Brian Van Tine, MD, PhD, speaks about several agents and combination regimens that are currently under investigation in the sarcoma space, and potential next steps in research including immunotherapies and vaccine-based treatments.
In a conversation with CancerNetwork® during July’s Sarcoma Awareness Month 2023, Brian Van Tine, MD, PhD, spoke about developments in the sarcoma research space and discussed where future research needs to be focused in order to push the needle forward in the treatment of this patient across numerous sarcoma subgroups.
Van Tine, a professor of medicine in the Division of Oncology, Section of Medical Oncology at Washington University School of Medicine’s Siteman Cancer Center, discussed his research on nirogacestat as a treatment for desmoid tumors as part of the phase 3 DeFi trial (NCT03785964) as well as sitravatinib for managing well-differentiated or dedifferentiated liposarcoma.
He also spoke about other areas of interest in the sarcoma space, including the development of an adoptive T-cell therapy for patients with synovial sarcoma in a phase 1 trial (NCT03132922). Moreover, in the advanced leiomyosarcoma space, he indicated that investigators are assessing unesbulin in combination with dacarbazine as part of another phase 3 trial (NCT05269355).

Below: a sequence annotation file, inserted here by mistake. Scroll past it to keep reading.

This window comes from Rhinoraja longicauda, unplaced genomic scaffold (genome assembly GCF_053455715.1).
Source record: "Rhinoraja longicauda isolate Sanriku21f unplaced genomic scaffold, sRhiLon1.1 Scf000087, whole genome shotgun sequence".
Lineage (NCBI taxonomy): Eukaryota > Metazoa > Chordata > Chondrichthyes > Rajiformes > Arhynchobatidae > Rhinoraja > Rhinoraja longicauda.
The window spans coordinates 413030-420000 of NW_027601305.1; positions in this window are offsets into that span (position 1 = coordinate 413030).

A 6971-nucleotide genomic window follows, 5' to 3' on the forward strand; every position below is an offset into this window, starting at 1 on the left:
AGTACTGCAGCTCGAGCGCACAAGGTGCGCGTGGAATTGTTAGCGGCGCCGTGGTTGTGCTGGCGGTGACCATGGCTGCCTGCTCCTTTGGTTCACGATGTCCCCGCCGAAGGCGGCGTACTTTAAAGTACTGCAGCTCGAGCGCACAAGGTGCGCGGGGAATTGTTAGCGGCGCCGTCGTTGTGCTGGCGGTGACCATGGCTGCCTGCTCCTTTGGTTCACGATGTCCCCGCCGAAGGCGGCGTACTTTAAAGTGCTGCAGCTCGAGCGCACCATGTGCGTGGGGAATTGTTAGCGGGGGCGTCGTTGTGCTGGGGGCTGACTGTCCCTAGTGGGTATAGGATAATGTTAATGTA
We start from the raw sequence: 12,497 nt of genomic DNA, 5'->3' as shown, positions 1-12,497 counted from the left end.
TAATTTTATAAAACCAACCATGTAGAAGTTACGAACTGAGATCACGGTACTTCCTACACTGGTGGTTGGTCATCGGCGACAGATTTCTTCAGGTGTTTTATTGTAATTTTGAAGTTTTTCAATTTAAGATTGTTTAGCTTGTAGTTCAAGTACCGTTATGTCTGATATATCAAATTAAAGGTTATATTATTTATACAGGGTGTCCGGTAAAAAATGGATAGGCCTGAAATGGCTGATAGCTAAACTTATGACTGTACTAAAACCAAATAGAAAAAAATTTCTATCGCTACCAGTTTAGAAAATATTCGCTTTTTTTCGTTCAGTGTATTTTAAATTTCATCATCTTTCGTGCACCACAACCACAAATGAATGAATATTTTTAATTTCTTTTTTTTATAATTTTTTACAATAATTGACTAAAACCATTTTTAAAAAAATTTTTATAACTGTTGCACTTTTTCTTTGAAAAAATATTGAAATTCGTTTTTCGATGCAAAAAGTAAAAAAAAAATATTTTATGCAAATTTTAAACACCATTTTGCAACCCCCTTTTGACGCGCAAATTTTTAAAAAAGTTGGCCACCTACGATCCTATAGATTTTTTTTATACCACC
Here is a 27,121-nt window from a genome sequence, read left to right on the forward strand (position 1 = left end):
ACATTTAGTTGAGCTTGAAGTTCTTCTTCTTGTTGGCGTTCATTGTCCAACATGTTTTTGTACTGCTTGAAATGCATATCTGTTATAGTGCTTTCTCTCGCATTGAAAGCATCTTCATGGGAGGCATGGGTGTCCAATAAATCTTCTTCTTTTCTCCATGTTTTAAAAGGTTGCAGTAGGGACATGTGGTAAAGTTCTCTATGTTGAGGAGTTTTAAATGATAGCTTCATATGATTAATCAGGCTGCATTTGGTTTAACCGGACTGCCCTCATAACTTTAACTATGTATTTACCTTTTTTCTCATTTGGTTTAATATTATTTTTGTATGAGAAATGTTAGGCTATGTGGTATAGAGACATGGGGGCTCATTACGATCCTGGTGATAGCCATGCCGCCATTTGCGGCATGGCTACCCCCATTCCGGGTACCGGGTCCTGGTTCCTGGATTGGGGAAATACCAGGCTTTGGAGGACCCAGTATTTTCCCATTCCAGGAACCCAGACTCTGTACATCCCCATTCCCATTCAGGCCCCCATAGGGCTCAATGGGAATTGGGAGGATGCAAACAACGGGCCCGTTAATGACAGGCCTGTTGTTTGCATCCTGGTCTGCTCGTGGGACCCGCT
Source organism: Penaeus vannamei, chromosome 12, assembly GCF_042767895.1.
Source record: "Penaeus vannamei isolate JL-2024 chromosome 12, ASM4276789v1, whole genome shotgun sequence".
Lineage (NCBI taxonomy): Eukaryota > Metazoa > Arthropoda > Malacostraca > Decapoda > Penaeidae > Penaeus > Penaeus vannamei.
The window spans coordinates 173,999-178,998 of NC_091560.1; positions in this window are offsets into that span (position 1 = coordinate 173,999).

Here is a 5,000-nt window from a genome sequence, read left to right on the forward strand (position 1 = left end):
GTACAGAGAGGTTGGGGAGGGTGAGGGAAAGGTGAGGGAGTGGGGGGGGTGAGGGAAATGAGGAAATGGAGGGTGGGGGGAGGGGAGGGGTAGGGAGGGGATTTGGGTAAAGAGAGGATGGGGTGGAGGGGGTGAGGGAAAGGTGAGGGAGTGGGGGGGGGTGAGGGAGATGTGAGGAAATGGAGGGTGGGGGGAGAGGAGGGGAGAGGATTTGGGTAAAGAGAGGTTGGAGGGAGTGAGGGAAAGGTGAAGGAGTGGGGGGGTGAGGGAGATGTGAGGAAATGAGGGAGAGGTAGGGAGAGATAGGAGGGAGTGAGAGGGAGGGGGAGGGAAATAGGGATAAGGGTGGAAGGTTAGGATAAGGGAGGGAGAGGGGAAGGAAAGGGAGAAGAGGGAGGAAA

Concerning the potential next steps in the sarcoma space, Van Tine highlighted several possible developments including research centered on circulating tumor DNA, metabolic therapies, and immunotherapies. He also voiced his hope of advancing vaccine-based technologies in the field within the next 5 years with the hope of delivering individualized neoantigens via injection to sarcomas.
“The best part is when, all of a sudden, you see that look in a patient's face when you get to tell them that they tried something that was ultra-new, and it worked,” Van Tine commented when discussing the development of new treatment options for patients with sarcomas. “We don't do this for us. We do this because we're dedicated to this community. When you actually get the opportunity to see it work, it's almost as exciting for us as it is for the patient.”